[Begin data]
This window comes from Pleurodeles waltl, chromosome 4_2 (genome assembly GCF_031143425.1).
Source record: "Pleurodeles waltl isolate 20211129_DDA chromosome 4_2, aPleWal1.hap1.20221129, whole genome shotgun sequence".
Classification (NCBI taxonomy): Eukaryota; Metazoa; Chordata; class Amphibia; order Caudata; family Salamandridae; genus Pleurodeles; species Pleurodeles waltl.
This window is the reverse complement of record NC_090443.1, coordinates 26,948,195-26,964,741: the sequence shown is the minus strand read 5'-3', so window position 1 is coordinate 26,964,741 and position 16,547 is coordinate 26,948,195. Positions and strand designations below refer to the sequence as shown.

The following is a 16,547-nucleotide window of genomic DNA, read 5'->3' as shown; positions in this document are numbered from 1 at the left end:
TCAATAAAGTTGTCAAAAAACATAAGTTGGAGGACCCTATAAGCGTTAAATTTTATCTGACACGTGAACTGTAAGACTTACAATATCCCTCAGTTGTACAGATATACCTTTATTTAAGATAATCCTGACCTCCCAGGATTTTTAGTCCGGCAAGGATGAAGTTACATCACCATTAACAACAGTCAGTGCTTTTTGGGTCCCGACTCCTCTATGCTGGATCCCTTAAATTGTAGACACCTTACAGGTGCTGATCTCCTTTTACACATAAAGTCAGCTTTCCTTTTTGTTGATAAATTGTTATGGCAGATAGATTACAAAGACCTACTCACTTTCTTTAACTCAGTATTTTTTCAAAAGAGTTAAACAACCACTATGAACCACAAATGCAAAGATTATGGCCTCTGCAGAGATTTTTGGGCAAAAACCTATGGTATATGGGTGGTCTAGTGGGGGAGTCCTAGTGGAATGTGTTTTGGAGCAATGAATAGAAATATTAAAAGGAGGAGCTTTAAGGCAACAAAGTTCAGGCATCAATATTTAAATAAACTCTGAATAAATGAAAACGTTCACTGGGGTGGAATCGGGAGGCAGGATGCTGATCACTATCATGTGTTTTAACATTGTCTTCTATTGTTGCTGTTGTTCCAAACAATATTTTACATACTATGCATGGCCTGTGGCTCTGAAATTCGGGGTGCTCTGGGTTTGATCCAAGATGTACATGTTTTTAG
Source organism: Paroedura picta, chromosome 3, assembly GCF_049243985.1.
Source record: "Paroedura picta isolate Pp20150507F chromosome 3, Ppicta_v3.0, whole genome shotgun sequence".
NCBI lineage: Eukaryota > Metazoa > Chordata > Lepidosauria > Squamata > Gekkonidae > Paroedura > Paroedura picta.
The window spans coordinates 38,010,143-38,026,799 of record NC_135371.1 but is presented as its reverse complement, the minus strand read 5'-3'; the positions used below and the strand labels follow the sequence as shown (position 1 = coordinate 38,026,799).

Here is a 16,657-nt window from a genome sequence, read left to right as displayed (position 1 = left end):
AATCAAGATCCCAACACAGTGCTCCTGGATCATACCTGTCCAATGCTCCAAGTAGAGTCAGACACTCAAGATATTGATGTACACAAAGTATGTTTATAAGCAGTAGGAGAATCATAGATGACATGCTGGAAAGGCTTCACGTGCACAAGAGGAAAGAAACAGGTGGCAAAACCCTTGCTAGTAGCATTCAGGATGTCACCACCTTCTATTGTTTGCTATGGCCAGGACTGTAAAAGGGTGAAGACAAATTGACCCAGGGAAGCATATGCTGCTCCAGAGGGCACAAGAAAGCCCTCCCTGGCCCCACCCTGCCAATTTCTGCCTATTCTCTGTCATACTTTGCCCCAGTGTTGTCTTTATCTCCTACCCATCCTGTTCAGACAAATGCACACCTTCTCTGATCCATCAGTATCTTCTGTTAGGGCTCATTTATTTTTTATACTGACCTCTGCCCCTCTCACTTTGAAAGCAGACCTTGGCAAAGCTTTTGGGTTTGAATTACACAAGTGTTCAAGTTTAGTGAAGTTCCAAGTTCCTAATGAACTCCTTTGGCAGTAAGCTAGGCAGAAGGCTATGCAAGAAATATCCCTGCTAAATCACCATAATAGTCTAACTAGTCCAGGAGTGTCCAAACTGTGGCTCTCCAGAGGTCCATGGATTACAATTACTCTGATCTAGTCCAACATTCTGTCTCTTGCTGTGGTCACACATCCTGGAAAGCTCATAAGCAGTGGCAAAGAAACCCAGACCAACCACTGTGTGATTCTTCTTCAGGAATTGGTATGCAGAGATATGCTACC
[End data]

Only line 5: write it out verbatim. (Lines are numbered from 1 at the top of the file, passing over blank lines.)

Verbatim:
The following is a 16,547-nucleotide window of genomic DNA, read 5'->3' as shown; positions in this document are numbered from 1 at the left end: